Separate names with a comma.
Discussion in 'Trumpet Discussion' started by Rich Wetzel, Aug 19, 2011.
Thanks for that. Finally!! A way for me to have a Hi-C!
I think that this topic is "discussed to death" and that is why there is a Sticky for the forum.
Accept that there is more to the world than your part of it, and get over it. Use the rules in the Sticky to discuss the notes, and avoid the issues.
This has really been done over and over again.... GET OVER IT!
I have NEVER heard a real pro on stage say double G, A or double Bb. In the context of Trumpetmaster we only have discussions about this with the high school kids. I am surprised that Rich brought it up - it can't really be an issue when reading a CV before auditioning for his band................ Either you play the book or bye bye.
To me it is just further proof that there is a big difference between the street and the classroom.
Seriously some folks insisting that it is the other way should get over it.
I am a professional trumpet player too, been around a lot, and play with and know a lot of other top guys here on the west coast, US , and neither I or any of them refer to it as posted in the sticky, simply not true, not accurate and not real world, at least out here.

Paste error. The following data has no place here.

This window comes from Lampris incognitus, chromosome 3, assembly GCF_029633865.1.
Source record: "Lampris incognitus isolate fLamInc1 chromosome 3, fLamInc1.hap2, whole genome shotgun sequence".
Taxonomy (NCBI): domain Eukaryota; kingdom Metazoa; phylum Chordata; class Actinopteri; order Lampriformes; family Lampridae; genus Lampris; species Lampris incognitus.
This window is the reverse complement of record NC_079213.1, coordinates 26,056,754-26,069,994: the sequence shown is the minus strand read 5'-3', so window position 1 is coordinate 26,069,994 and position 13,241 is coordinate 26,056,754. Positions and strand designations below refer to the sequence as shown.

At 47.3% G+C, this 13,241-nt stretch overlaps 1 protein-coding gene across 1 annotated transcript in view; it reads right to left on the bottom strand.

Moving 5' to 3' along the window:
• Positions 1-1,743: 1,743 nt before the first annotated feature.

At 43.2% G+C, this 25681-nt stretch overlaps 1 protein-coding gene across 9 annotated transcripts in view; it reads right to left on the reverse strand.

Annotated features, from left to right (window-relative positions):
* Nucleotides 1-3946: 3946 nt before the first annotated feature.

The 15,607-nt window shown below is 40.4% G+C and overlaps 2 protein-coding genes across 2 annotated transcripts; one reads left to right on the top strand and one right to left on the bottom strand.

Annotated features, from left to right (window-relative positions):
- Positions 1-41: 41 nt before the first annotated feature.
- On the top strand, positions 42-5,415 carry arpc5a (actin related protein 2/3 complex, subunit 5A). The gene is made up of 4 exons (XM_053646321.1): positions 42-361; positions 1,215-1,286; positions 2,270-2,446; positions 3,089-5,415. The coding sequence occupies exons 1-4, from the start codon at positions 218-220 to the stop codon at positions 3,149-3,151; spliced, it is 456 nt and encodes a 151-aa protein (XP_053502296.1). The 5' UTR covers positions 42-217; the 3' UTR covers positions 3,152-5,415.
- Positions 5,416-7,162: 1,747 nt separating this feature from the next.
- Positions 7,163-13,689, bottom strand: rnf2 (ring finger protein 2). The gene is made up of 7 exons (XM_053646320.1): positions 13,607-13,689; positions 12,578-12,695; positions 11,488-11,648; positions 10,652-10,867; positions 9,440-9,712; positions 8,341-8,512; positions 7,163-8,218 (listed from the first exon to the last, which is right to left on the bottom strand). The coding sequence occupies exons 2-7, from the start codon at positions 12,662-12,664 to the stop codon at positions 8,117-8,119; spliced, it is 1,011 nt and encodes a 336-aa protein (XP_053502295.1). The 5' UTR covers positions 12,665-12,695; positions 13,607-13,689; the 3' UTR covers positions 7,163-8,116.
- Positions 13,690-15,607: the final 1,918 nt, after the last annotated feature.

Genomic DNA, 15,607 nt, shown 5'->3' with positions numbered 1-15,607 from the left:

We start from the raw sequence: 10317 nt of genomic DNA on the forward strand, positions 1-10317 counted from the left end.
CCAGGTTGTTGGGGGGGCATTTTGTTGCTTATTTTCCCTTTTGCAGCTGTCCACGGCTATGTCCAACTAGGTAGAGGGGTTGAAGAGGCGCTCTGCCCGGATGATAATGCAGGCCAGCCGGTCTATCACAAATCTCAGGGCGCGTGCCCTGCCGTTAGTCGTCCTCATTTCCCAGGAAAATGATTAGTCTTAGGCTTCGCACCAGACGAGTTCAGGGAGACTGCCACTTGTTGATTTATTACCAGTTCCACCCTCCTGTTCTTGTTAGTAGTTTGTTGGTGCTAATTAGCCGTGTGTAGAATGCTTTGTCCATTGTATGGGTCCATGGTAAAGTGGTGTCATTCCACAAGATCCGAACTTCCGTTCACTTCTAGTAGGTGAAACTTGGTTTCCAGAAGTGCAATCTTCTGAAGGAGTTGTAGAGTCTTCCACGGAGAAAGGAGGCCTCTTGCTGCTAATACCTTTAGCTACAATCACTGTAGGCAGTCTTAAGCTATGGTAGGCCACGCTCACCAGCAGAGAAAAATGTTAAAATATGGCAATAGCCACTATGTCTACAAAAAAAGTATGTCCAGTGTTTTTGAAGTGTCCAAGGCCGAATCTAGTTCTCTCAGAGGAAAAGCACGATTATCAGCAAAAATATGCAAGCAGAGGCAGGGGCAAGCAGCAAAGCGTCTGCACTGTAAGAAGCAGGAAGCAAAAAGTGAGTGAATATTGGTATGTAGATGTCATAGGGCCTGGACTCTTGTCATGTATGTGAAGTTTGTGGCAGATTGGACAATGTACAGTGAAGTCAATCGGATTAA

The reason for my post is to share what I and every pro I have ever worked with calls it, in our circles anyway.
How would you guys interpret a double high B-sharp? Equal to double C or equal to a double B, with a sharp added (hence a triple high C?)
A Double Hi C
View attachment 3595
I would interpret as in tune?, in time? and in context?.
Rich, there is nothing to get over. The note names are adequately taught in school and college. Only some trumpet players insist on ignoring that. When you say double B I know what you mean. That is the basis for communication and the basis for how I answer. When those that struggle with an octave lower make noise, I also know what they mean - and what is required to join the "club". It starts with them earning the real thing, whatever it is called.